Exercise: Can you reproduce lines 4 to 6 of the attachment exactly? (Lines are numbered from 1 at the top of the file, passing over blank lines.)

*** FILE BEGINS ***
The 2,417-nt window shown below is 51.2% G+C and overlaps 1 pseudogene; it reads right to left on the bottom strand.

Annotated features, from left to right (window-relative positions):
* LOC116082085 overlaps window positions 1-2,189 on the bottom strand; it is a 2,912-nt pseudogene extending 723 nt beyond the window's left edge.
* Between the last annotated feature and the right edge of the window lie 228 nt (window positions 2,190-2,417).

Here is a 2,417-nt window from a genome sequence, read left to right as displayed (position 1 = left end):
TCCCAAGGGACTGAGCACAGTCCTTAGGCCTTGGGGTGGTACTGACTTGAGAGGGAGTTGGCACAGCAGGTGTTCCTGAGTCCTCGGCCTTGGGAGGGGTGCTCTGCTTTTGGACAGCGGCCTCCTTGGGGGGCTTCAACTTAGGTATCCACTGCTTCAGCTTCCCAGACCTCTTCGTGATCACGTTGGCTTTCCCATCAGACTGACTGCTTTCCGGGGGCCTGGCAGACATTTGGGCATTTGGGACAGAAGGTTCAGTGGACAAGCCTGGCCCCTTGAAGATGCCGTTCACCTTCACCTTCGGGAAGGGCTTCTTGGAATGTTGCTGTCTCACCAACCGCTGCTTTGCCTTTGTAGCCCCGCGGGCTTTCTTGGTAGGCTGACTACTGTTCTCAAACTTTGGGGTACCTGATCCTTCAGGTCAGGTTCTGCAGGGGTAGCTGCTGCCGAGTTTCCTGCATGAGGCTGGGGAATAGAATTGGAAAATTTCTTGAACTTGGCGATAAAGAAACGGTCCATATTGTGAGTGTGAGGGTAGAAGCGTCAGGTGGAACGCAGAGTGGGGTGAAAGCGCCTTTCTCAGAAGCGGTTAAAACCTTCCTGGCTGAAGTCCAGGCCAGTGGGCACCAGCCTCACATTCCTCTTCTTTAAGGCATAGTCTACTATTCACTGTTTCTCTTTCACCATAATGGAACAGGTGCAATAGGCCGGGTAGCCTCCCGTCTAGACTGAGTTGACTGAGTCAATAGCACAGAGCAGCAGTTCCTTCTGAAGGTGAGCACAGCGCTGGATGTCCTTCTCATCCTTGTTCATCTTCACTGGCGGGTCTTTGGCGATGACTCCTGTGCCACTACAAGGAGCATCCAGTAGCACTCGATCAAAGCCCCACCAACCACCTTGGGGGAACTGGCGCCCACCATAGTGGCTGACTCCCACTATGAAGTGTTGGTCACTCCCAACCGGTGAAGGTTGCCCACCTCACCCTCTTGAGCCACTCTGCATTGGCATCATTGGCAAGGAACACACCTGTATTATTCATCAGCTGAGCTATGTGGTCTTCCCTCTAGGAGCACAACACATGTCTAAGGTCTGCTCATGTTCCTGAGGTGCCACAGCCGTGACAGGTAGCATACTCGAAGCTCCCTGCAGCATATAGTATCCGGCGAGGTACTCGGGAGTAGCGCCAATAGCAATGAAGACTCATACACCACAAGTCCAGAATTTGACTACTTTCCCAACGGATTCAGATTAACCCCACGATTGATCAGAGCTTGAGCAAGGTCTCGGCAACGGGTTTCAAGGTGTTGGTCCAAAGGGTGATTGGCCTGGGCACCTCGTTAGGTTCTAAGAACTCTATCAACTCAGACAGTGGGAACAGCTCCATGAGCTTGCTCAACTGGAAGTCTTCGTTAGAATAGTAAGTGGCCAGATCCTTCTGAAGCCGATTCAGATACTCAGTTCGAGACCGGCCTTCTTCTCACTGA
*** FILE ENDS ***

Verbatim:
* Between the last annotated feature and the right edge of the window lie 228 nt (window positions 2,190-2,417).

Here is a 2,417-nt window from a genome sequence, read left to right as displayed (position 1 = left end):
TCCCAAGGGACTGAGCACAGTCCTTAGGCCTTGGGGTGGTACTGACTTGAGAGGGAGTTGGCACAGCAGGTGTTCCTGAGTCCTCGGCCTTGGGAGGGGTGCTCTGCTTTTGGACAGCGGCCTCCTTGGGGGGCTTCAACTTAGGTATCCACTGCTTCAGCTTCCCAGACCTCTTCGTGATCACGTTGGCTTTCCCATCAGACTGACTGCTTTCCGGGGGCCTGGCAGACATTTGGGCATTTGGGACAGAAGGTTCAGTGGACAAGCCTGGCCCCTTGAAGATGCCGTTCACCTTCACCTTCGGGAAGGGCTTCTTGGAATGTTGCTGTCTCACCAACCGCTGCTTTGCCTTTGTAGCCCCGCGGGCTTTCTTGGTAGGCTGACTACTGTTCTCAAACTTTGGGGTACCTGATCCTTCAGGTCAGGTTCTGCAGGGGTAGCTGCTGCCGAGTTTCCTGCATGAGGCTGGGGAATAGAATTGGAAAATTTCTTGAACTTGGCGATAAAGAAACGGTCCATATTGTGAGTGTGAGGGTAGAAGCGTCAGGTGGAACGCAGAGTGGGGTGAAAGCGCCTTTCTCAGAAGCGGTTAAAACCTTCCTGGCTGAAGTCCAGGCCAGTGGGCACCAGCCTCACATTCCTCTTCTTTAAGGCATAGTCTACTATTCACTGTTTCTCTTTCACCATAATGGAACAGGTGCAATAGGCCGGGTAGCCTCCCGTCTAGACTGAGTTGACTGAGTCAATAGCACAGAGCAGCAGTTCCTTCTGAAGGTGAGCACAGCGCTGGATGTCCTTCTCATCCTTGTTCATCTTCACTGGCGGGTCTTTGGCGATGACTCCTGTGCCACTACAAGGAGCATCCAGTAGCACTCGATCAAAGCCCCACCAACCACCTTGGGGGAACTGGCGCCCACCATAGTGGCTGACTCCCACTATGAAGTGTTGGTCACTCCCAACCGGTGAAGGTTGCCCACCTCACCCTCTTGAGCCACTCTGCATTGGCATCATTGGCAAGGAACACACCTGTATTATTCATCAGCTGAGCTATGTGGTCTTCCCTCTAGGAGCACAACACATGTCTAAGGTCTGCTCATGTTCCTGAGGTGCCACAGCCGTGACAGGTAGCATACTCGAAGCTCCCTGCAGCATATAGTATCCGGCGAGGTACTCGGGAGTAGCGCCAATAGCAATGAAGACTCATACACCACAAGTCCAGAATTTGACTACTTTCCCAACGGATTCAGATTAACCCCACGATTGATCAGAGCTTGAGCAAGGTCTCGGCAACGGGTTTCAAGGTGTTGGTCCAAAGGGTGATTGGCCTGGGCACCTCGTTAGGTTCTAAGAACTCTATCAACTCAGACAGTGGGAACAGCTCCATGAGCTTGCTCAACTGGAAGTCTTCGTTAGAATAGTAAGTGGCCAGATCCTTCTGAAGCCGATTCAGATACTCAGTTCGAGACCGGCCTTCTTCTCACTGA